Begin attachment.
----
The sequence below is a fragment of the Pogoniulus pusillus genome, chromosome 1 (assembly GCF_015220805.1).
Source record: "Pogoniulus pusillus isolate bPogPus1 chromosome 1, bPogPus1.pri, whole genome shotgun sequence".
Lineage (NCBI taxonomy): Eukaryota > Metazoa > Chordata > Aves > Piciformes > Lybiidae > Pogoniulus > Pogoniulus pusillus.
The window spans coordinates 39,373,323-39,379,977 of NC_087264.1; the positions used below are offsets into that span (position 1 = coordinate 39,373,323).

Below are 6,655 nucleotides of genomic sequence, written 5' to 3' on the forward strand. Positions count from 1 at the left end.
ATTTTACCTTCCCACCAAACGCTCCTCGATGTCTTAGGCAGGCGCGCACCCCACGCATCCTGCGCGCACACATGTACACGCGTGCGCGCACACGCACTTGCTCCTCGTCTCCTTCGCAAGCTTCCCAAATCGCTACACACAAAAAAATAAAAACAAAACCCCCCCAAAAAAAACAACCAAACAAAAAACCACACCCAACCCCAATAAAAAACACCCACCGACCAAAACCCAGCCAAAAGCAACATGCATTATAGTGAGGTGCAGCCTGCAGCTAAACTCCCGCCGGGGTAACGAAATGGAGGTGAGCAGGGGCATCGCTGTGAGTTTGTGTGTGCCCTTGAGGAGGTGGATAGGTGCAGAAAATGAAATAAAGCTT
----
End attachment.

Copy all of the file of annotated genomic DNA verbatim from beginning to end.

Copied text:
The sequence below is a fragment of the Pogoniulus pusillus genome, chromosome 1 (assembly GCF_015220805.1).
Source record: "Pogoniulus pusillus isolate bPogPus1 chromosome 1, bPogPus1.pri, whole genome shotgun sequence".
Lineage (NCBI taxonomy): Eukaryota > Metazoa > Chordata > Aves > Piciformes > Lybiidae > Pogoniulus > Pogoniulus pusillus.
The window spans coordinates 39,373,323-39,379,977 of NC_087264.1; the positions used below are offsets into that span (position 1 = coordinate 39,373,323).

Below are 6,655 nucleotides of genomic sequence, written 5' to 3' on the forward strand. Positions count from 1 at the left end.
ATTTTACCTTCCCACCAAACGCTCCTCGATGTCTTAGGCAGGCGCGCACCCCACGCATCCTGCGCGCACACATGTACACGCGTGCGCGCACACGCACTTGCTCCTCGTCTCCTTCGCAAGCTTCCCAAATCGCTACACACAAAAAAATAAAAACAAAACCCCCCCAAAAAAAACAACCAAACAAAAAACCACACCCAACCCCAATAAAAAACACCCACCGACCAAAACCCAGCCAAAAGCAACATGCATTATAGTGAGGTGCAGCCTGCAGCTAAACTCCCGCCGGGGTAACGAAATGGAGGTGAGCAGGGGCATCGCTGTGAGTTTGTGTGTGCCCTTGAGGAGGTGGATAGGTGCAGAAAATGAAATAAAGCTT